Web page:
United States v. Comstock

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United States v. Comstock
Seal of the United States Supreme Court.svg
Argued January 12, 2010
Decided May 17, 2010
Full case name United States, Petitioner v. Graydon Earl Comstock, Jr., et al.
Docket nos. 08-1224
Citations 560 U.S. 126 (more)
Holding
The federal government may order the civil commitment of a mentally ill, sexually dangerous person beyond the conclusion of his federal sentence.
Court membership
Case opinions
Majority Breyer, joined by Roberts, Stevens, Ginsburg, Sotomayor
Concurrence Kennedy
Concurrence Alito
Dissent Thomas, joined by Scalia (except part III–A–1–b)

United States v. Comstock, 560 U.S. 126 (2010), was a decision by the Supreme Court of the United States, which held that the federal government has authority under the Necessary and Proper Clause to require the civil commitment of individuals already in Federal custody.[1] The practice, introduced by the Adam Walsh Child Protection and Safety Act, was upheld against a challenge that it fell outside the enumerated powers granted to Congress by the Constitution. The decision did not rule on any other aspect of the law's constitutionality, because only the particular issue of Congressional authority was properly before the Court.[2][3][4][5][6][7][8]

Background[edit]

Six days before Graydon Earl Comstock was to have completed a 37-month sentence for receiving child pornography, Attorney General Alberto R. Gonzales certified that Comstock was a sexually dangerous person. The law that Attorney General Gonzales was applying was ruled unconstitutional by lower courts on the grounds it exceeded Congress’s constitutional authority. Argued in January 2010 by Solicitor General Elena Kagan, the United States' position was that the "necessary and proper" clause gave Congress the power to enact the law.[9]

Opinion of the Court[edit]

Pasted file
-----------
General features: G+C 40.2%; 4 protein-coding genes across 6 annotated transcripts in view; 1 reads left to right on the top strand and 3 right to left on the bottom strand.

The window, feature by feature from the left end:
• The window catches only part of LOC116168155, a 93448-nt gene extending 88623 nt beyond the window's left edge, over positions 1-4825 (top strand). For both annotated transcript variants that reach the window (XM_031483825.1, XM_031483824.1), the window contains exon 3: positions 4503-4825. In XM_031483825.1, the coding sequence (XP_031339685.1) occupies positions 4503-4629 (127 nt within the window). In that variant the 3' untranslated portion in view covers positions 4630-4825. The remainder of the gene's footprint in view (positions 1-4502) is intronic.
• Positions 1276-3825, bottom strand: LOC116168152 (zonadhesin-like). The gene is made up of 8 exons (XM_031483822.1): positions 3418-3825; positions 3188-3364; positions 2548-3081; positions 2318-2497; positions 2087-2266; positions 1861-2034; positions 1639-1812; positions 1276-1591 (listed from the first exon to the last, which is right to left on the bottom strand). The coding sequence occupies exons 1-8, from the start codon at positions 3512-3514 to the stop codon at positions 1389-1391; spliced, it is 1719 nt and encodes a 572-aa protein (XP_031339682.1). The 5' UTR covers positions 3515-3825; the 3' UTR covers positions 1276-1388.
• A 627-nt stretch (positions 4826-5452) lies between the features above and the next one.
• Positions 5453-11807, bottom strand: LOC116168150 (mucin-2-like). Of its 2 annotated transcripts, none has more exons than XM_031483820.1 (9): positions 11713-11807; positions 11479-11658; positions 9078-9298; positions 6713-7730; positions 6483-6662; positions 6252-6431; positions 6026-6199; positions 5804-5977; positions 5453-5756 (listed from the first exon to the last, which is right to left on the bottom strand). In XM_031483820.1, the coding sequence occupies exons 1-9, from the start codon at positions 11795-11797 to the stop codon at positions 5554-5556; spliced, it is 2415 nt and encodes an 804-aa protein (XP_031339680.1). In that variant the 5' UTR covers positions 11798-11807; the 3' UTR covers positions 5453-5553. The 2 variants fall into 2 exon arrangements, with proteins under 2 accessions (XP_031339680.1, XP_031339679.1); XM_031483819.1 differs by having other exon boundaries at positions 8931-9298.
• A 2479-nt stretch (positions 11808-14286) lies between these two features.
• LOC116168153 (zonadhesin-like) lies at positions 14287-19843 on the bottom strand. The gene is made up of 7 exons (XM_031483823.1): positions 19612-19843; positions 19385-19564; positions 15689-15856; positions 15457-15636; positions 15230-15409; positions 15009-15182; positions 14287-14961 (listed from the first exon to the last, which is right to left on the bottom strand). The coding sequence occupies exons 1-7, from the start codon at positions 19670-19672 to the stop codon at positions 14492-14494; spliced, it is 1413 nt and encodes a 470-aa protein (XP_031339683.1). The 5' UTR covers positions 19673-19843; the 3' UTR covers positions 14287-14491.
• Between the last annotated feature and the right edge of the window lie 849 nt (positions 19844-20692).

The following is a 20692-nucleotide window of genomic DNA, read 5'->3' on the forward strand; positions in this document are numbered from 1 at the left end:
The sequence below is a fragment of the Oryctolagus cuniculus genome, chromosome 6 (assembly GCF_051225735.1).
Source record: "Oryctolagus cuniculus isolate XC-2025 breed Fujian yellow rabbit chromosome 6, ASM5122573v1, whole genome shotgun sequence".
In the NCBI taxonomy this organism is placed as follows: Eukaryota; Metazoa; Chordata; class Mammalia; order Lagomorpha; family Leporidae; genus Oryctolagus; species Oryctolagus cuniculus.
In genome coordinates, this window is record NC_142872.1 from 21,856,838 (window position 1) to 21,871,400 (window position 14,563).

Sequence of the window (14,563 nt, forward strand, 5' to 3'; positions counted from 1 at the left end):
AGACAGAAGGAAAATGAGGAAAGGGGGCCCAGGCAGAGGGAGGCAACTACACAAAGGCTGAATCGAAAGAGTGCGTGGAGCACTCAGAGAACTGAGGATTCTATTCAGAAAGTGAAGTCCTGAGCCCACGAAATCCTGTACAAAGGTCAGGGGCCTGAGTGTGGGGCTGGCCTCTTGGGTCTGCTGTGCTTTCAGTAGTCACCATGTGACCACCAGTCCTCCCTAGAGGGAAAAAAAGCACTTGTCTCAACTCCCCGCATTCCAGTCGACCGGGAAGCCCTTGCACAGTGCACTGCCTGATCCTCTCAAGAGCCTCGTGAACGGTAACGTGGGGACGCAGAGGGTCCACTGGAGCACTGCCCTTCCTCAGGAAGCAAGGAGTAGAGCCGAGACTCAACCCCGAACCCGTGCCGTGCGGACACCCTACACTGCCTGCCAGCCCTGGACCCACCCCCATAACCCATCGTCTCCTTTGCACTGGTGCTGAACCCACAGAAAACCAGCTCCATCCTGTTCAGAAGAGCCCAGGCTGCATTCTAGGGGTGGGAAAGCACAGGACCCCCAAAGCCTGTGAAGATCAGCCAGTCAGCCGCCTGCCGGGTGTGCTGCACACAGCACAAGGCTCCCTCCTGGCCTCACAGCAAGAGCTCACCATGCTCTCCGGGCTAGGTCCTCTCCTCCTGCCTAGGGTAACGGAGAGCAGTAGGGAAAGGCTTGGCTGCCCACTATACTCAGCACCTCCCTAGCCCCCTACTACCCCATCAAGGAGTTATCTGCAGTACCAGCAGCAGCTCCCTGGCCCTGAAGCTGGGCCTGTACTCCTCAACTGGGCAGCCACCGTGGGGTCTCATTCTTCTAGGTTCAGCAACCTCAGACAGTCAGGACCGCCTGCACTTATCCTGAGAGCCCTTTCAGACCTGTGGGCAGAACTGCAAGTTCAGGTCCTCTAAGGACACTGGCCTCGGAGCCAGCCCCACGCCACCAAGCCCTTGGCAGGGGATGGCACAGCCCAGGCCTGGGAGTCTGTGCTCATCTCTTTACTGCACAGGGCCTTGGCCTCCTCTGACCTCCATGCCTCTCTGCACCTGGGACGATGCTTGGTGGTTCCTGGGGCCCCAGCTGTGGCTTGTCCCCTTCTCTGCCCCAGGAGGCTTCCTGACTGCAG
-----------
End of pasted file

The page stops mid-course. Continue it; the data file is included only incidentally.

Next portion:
Stephen Breyer delivered the opinion of the Court, that the "necessary and proper" clause permitted Congress to enact such a provision. John Roberts, and John Paul Stevens, Ruth Bader Ginsburg, and Sonia Sotomayor joined Breyer's opinion. Anthony Kennedy and Samuel Alito filed opinions concurring in the judgment. Clarence Thomas filed a dissenting opinion in which Antonin Scalia joined in all but Part III– A–1–b.[2]

Five considerations[edit]

The Court said: "We base this conclusion on five considerations, taken together." The five considerations are as follows.

  • First, the Necessary and Proper Clause grants Congress broad power to enact laws that are "rationally related" and "reasonably adapted" to executing the other enumerated powers.
  • Second, the statute at issue "constitutes a modest addition" to related statutes that have existed for many decades.
  • Third, the statute in question reasonably extends longstanding policy.
  • Fourth, the statute properly accounts for state interests, by ending the federal government's role "with respect to an individual covered by the statute" whenever a state requests.
  • Fifth, the statute is narrowly tailored to only address the legitimate federal interest.

See also[edit]

References[edit]

  1. ^ JESSE J. HOLLAND, Court: Sexually dangerous can be kept in prison, Associated Press. Retrieved 5-16-2010.
  2. ^ a b "08-1224 United States v. Comstock (05/17/2010)" (PDF). Supremecourt.gov. Retrieved 2010-06-12. 
  3. ^ Post (2010-01-19). "Predators and the Constitution". WSJ.com. Retrieved 2010-06-12. 
  4. ^ "Sex offenders behind bars: How long?". Los Angeles Times. 2010-01-18. Retrieved 2010-06-12. 
  5. ^ Kirkland, Michael. "U.S. Supreme Court: Throwing away the key for sex offenders?". UPI.com. Retrieved 2010-06-12. 
  6. ^ Mears, Bill (2010-05-17). "Supreme Court: Sex offenders can be held indefinitely". CNN. Retrieved 2010-06-12. 
  7. ^ Stohr, Greg (2010-05-17). "Sex-Offender Commitment Law Upheld by U.S. High Court". BusinessWeek. Retrieved 2010-06-12. 
  8. ^ Biskupic, Joan (2010-05-18). "Sex offenders may be confined past sentences". Usa Today. Retrieved 2010-06-12. 
  9. ^ Justices Rule That Sex Offenders May Be Held After Their Sentences End, nytimes.com, by Adam Liptak, May 17, 2010